Tuesday, March 11, 2014

look, it takes some of us a while to type up our ash wednesday poems

there at the gym, we have ashes on our foreheads.
not all of us. or most of us. but some of us.
and some of us have just a grey smudge on our foreheads,
forgotten, maybe, and certainly faint enough that i have to look twice,
secretly, to see who's wearing ashes.

how could there be so many?
maybe a dozen in my fluorescent suburban gym.
people wearing ashes, people claimed by God.
People who were willing to stare down their mortality
by 4pm in the afternoon on a wednesday,
when snow is falling yet again,
and we all still have too much work to do.
but we all took a moment: on purpose or by accident,
or out of mis-guided obligation-
to remember that in death and life, we are beloved of God.

The Risen Lord has claimed our lives, and our bodies, and our foreheads:
smudged or scarred or clean or ugly.
My God, the Crucified, loves every forehead
at the florescent suburban gym.

Sunday, February 09, 2014

a little prayer for tonight

she is making
shame into popsicles

she is tearing up fear
and making it into blankets

she is taking your
pain and forging it
into an iron cup
for the carrying of
cool water for
the thirsty

blessed be god forever.

Fourth Corners: A Villanelle from the Middle School Confirmation Retreat about the Sacraments

the bread, the font, the moon, the tree
fully hidden, fully known.
the son of love has come to free.

death dismayed and terror flees
breaking chains and mending bones-
the bread, the font, the moon, the tree

queer enough for you and me,
wild folly drunken thrown-
the son of love has come to free.

she's been over-stepping me
arms of grace a whirlwind blown
the bread, the font, the moon, the tree

wild again and wild indeed:
creation wails a birthing groan
the son of love has come to free

to drink, to dance, perchance to be
the green bends back and comes around:
the bread, the font, the moon, the tree
the son of love has come to free.

Sunday, January 12, 2014

Get your ass in a clergy group

So, I've got my clergy group meeting tomorrow morning, and as usual, I feel great about it. It almost makes me break out in poetry, and I reserve the right to do so by the end of this post. But here's the deal: there's a crew of progressive-ish white guy clergy in my denomination in this region, and once a month we hang out together for a few hours. Maybe we should have more of an agenda, maybe we should have clear guidelines about what's going to happen and who's going to do what, but we don't. What we do have (and what makes up for what we don't have) is an abundance of love for each other. And it's pretty awesome. Basically it's me, a guy who's maybe ten years older than me, and so on, with a colleague representing every decade or so on through retirement. It's a collective wisdom, a collective grumpiness, and a collective faith of a hundred years of ministry around the table. They love some of the same things I do, they hate some of the same things I do, and they have my back in a really profound way.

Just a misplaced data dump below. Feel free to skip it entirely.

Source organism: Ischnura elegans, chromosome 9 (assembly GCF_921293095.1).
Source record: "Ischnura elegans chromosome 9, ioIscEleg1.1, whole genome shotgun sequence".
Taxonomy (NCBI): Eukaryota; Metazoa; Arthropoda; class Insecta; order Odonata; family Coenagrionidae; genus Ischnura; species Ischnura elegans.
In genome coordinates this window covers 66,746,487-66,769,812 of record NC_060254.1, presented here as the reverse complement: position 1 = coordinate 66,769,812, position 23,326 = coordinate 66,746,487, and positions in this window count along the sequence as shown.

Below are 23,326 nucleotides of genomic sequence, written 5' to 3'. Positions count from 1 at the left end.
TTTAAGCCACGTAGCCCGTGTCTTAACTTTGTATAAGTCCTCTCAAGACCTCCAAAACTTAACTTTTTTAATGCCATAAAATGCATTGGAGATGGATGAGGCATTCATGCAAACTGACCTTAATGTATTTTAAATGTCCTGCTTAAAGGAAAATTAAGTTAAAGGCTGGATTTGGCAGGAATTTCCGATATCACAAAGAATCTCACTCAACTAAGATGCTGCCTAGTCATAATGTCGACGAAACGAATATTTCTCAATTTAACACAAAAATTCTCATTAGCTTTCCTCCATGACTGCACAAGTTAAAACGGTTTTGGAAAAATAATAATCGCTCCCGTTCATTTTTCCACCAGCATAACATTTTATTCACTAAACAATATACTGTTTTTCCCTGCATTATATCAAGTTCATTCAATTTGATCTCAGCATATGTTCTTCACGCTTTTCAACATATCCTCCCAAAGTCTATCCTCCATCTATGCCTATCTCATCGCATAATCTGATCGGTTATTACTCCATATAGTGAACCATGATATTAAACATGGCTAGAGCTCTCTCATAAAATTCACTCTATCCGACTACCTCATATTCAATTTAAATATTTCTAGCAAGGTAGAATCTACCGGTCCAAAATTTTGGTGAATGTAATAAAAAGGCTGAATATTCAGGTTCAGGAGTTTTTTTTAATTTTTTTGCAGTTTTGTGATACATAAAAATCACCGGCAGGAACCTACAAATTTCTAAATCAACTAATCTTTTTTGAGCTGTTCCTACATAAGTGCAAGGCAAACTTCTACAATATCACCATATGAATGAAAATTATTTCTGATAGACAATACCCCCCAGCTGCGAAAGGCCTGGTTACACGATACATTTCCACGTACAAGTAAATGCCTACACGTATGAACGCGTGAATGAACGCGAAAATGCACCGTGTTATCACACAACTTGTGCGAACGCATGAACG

So, this post is a post about gratitude, I guess, but it's also an encouragement. It doesn't really matter who they are, I think. Don't choose somebody who's supposed to be supervising you. Don't pick somebody you don't trust. Don't somebody who can't listen to you well. But other than that, I suggest you find some crew of colleagues, some random smattering of ministry-types, and get them in a room once a month. Have some silence, maybe, have some prayer, maybe, but listen to each other. And go out to lunch afterwards, I think. I was going to preface this by saying that this is advice for my fellow young-ish and/or new-ish clergy types, but I think that I actually believe this is true for everybody. Get some people who love you unabashedly, and go and talk to them about your job and vocation once a month, or at least listen to what they're saying about their jobs and vocations. I think it'll serve you well.

So, a story, to tell you what it's like: this year, we agreed to go on a retreat together. I was late coming to the retreat, like, really late, because of a pastoral crisis that came up in my church. It was a long day of ministry, and I was getting to the camp where we were staying long after dark. The others in the clergy group had been there for a few hours, and knew I was on my way. I texted them a couple of times with my progress. They were worried that I would have trouble finding the retreat house once I got to the camp, so a couple of them drove out to the main gate, and led me to the house. It was a dark and beautiful night, and I didn't know where I was going. But they had already been there, and they were driving on ahead of me. They weren't driving ahead of me, they weren't telling me what to do, but I got to watch them, and witness the headlights of the battered old minivan through the trees. They kept me from driving into the lake, at the least.

And that's what it's always like.

Sunday, November 03, 2013

Villanelle for All Saints' Day